Refugee camps, then, could be places to stash British “problem families” along with bombed-out civilians and demobilized soldiers.
The squatters were openly rebelling against the state. But other citizens were sent to refugee camps on the state’s orders. In 1950, the Kelvedon Camp for Poles in Essex added a reception centre for British vagrants. Here, Poles and Britons shared spaces, clothing, meals, a warden, and other aspects of camp life.
Refugees and citizens could not be neatly divided into tragic victims and heroic saviours. At times, they were simply two populations in need. Was it so different to flee your home because of persecution and to lose your home because you were poor?
“They are meant for the English poor”
This was no rosy tale of multicultural harmony. Aid workers struggled to determine if refugees were like other groups that needed the state’s help. For some, refugees posed a threat to needy Britons. When the Jewish girls of Dovercourt picked berries on Rushall Common, the camp received an angry letter from local residents: “Will you please ask the girls not to eat the raspberries? They are meant for the English poor.”
On the other hand, the Anglo-Egyptians were imagined not as like the poor, but superior to them. The Home Office decided that the poor law was the wrong mechanism for helping former colonial elites, who had enjoyed a high standard of living. Many Anglo-Egyptians received generous compensation packages for the assets they had lost, far surpassing the emergency aid that other refugees (and poor Britons) received.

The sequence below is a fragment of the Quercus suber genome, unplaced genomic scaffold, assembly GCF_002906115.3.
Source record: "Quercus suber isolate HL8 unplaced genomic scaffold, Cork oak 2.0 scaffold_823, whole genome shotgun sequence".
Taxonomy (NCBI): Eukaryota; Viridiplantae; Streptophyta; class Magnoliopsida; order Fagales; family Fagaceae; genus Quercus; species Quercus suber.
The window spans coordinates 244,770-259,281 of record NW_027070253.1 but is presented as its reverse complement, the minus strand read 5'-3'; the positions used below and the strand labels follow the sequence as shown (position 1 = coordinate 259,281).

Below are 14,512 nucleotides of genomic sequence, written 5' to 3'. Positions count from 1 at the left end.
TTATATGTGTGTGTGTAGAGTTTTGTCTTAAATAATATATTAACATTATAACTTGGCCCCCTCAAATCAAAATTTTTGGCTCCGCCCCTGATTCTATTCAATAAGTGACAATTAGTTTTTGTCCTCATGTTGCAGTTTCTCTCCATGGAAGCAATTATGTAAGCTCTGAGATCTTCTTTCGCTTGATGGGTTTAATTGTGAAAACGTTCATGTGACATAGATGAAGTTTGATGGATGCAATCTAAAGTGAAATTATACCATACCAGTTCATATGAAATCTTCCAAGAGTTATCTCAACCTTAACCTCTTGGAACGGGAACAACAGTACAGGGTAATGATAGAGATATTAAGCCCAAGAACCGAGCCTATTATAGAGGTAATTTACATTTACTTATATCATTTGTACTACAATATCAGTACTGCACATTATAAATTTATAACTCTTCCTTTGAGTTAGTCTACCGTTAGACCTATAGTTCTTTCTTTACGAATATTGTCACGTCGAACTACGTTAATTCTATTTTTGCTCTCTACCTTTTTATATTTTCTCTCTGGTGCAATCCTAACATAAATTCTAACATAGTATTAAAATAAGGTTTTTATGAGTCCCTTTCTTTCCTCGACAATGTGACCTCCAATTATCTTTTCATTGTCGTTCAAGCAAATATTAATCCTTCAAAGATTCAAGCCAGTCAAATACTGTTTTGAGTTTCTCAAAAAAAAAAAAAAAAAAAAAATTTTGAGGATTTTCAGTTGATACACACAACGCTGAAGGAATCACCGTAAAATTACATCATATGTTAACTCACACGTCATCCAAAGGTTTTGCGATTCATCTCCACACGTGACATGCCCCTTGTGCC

Us and them
Yet the contact between refugees and citizens, unsettling though it may have been, made it impossible for Britons to think of refugees only as different from themselves. It was, perhaps, easier for Britons to empathize with “foreign” refugees when many of them were living in hutted camps, experiencing mass feeding, and so on.
In those moments, citizens could see refugees as being like themselves: in temporary and extreme conditions of need. This is one of the most crucial lessons that Britain’s camps have to offer.
We might ask why, even as Britain’s history of refuge is celebrated, these camps are largely forgotten. The sense of shared experience between citizens and refugees—strongest during and immediately after the Second World War—largely disappeared by the later decades of the 20th century.
Today, aside from an odd plaque, there is little public memory of their existence. Perhaps the idea of encampment, tainted by the murderous history of totalitarian regimes, causes discomfort in the heart of liberal democracy.
But I suspect that another reason is that camps brought together people that our contemporary political discourse insists on keeping separate. Despite what we might like to tell ourselves, this is not simply a tale of British generosity towards desperate foreigners. In fact, these camps were never only for foreigners at all.
Unsettled: Refugee Camps and the Making of Multicultural Britain is available now from Oxford University Press